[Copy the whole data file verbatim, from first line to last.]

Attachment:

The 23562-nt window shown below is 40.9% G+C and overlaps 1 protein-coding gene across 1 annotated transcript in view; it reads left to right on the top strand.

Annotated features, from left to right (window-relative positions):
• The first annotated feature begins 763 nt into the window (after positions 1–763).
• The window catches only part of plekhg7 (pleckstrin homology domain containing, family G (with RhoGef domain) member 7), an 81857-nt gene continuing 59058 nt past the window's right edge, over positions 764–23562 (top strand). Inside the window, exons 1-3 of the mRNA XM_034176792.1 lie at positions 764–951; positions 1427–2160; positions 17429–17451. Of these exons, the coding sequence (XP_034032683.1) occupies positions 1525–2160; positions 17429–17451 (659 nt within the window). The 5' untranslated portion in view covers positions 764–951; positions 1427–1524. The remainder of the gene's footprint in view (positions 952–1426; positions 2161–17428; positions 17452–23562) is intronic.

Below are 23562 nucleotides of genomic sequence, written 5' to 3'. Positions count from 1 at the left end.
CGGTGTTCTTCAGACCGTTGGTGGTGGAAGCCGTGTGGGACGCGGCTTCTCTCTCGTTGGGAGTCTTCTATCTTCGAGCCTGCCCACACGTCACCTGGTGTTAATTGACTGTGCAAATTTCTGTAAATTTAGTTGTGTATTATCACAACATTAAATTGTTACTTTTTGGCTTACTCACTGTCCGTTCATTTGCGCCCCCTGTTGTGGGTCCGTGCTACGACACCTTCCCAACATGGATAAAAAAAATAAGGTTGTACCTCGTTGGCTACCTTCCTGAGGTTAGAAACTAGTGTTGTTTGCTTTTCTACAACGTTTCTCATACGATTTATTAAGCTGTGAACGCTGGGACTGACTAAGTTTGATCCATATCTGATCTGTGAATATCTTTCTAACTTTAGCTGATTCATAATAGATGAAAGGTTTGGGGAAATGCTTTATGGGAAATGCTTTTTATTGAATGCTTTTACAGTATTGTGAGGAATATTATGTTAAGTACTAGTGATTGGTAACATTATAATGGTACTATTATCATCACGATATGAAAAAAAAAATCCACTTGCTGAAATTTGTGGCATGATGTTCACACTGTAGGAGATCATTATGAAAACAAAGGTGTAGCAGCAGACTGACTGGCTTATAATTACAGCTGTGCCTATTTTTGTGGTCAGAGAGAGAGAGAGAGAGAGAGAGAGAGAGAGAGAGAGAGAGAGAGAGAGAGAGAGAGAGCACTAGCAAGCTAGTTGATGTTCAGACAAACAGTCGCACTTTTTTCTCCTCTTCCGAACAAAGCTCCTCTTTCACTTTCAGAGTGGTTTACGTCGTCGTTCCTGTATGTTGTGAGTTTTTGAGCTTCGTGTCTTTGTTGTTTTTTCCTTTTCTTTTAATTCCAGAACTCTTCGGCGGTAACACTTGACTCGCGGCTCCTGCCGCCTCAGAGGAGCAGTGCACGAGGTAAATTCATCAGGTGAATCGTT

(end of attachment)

The 23562-nt window shown below is 40.9% G+C and overlaps 1 protein-coding gene across 1 annotated transcript in view; it reads left to right on the top strand.

Annotated features, from left to right (window-relative positions):
• The first annotated feature begins 763 nt into the window (after positions 1–763).
• The window catches only part of plekhg7 (pleckstrin homology domain containing, family G (with RhoGef domain) member 7), an 81857-nt gene continuing 59058 nt past the window's right edge, over positions 764–23562 (top strand). Inside the window, exons 1-3 of the mRNA XM_034176792.1 lie at positions 764–951; positions 1427–2160; positions 17429–17451. Of these exons, the coding sequence (XP_034032683.1) occupies positions 1525–2160; positions 17429–17451 (659 nt within the window). The 5' untranslated portion in view covers positions 764–951; positions 1427–1524. The remainder of the gene's footprint in view (positions 952–1426; positions 2161–17428; positions 17452–23562) is intronic.

Below are 23562 nucleotides of genomic sequence, written 5' to 3'. Positions count from 1 at the left end.
CGGTGTTCTTCAGACCGTTGGTGGTGGAAGCCGTGTGGGACGCGGCTTCTCTCTCGTTGGGAGTCTTCTATCTTCGAGCCTGCCCACACGTCACCTGGTGTTAATTGACTGTGCAAATTTCTGTAAATTTAGTTGTGTATTATCACAACATTAAATTGTTACTTTTTGGCTTACTCACTGTCCGTTCATTTGCGCCCCCTGTTGTGGGTCCGTGCTACGACACCTTCCCAACATGGATAAAAAAAATAAGGTTGTACCTCGTTGGCTACCTTCCTGAGGTTAGAAACTAGTGTTGTTTGCTTTTCTACAACGTTTCTCATACGATTTATTAAGCTGTGAACGCTGGGACTGACTAAGTTTGATCCATATCTGATCTGTGAATATCTTTCTAACTTTAGCTGATTCATAATAGATGAAAGGTTTGGGGAAATGCTTTATGGGAAATGCTTTTTATTGAATGCTTTTACAGTATTGTGAGGAATATTATGTTAAGTACTAGTGATTGGTAACATTATAATGGTACTATTATCATCACGATATGAAAAAAAAAATCCACTTGCTGAAATTTGTGGCATGATGTTCACACTGTAGGAGATCATTATGAAAACAAAGGTGTAGCAGCAGACTGACTGGCTTATAATTACAGCTGTGCCTATTTTTGTGGTCAGAGAGAGAGAGAGAGAGAGAGAGAGAGAGAGAGAGAGAGAGAGAGAGAGAGAGAGAGAGCACTAGCAAGCTAGTTGATGTTCAGACAAACAGTCGCACTTTTTTCTCCTCTTCCGAACAAAGCTCCTCTTTCACTTTCAGAGTGGTTTACGTCGTCGTTCCTGTATGTTGTGAGTTTTTGAGCTTCGTGTCTTTGTTGTTTTTTCCTTTTCTTTTAATTCCAGAACTCTTCGGCGGTAACACTTGACTCGCGGCTCCTGCCGCCTCAGAGGAGCAGTGCACGAGGTAAATTCATCAGGTGAATCGTT